In the entering of the gate; whither they had drawn him forth that they might without noise or hinderance take them away. And the five men that went out to spy the land went up and came thither,.... They first came to Micah's house, and saluted the young man, and after that salutation told him there was such a number of their brethren at the gate of the city, very probably, who would be glad to see him; and the young man being desirous also of seeing them, and paying his respects to them, went with them thither, and after they had introduced him, left him discoursing with them, and then returned to his apartment:

and took the graven image, and the ephod, and the teraphim, and the molten image; and brought them away with them; and from hence it appears plainly that there were two images, the one graven, and the other molten, since they are so manifestly distinguished, and the ephod and teraphim are spoken of between them:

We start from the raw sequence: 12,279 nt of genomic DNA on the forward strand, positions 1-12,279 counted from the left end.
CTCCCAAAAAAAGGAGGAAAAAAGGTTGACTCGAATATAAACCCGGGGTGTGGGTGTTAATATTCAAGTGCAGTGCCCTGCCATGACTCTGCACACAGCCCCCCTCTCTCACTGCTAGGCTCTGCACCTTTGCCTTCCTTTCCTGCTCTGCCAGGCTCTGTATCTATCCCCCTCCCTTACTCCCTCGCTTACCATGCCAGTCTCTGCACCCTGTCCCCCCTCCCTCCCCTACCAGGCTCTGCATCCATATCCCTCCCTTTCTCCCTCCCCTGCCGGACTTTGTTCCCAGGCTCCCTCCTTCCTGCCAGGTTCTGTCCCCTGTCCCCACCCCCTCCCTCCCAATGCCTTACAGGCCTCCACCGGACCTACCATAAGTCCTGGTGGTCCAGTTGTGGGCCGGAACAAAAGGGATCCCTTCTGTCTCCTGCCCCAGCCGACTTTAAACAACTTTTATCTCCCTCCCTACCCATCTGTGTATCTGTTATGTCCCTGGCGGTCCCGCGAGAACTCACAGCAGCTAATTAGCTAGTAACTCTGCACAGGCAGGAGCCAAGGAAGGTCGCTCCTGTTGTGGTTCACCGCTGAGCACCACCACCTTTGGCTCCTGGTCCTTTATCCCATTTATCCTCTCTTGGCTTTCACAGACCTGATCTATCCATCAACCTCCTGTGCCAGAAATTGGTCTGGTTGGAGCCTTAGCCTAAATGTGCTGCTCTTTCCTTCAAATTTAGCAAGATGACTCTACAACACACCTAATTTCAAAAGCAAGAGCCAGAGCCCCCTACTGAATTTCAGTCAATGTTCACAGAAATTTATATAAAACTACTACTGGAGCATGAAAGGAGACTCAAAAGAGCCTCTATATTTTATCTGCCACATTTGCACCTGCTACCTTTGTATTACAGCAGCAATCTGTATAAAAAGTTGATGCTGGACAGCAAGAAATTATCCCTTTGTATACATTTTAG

and the priest stood in the entering of the gate, with the six hundred men that were appointed with the weapons of war; who kept him in talk, while the five men went and stole the above things.

And the five men that went to spy out the land went up, and came in thither, and took the {g} graven image, and the ephod, and the teraphim, and the molten image: and the priest stood in the entering of the gate with the six hundred men that were appointed with weapons of war.

(g) Superstition blinded them so that they thought God's power was in the idols, and that they would have good success because of them, though they took them away by robbery and violence.

EXEGETICAL (ORIGINAL LANGUAGES)
17. and came in … molten image] Again, the clumsy and irregular construction as well as the contents of the clause shew that it is not original; a doublet from Jdg 18:18; lit. they came in thither, they took; the RV. inserts and twice.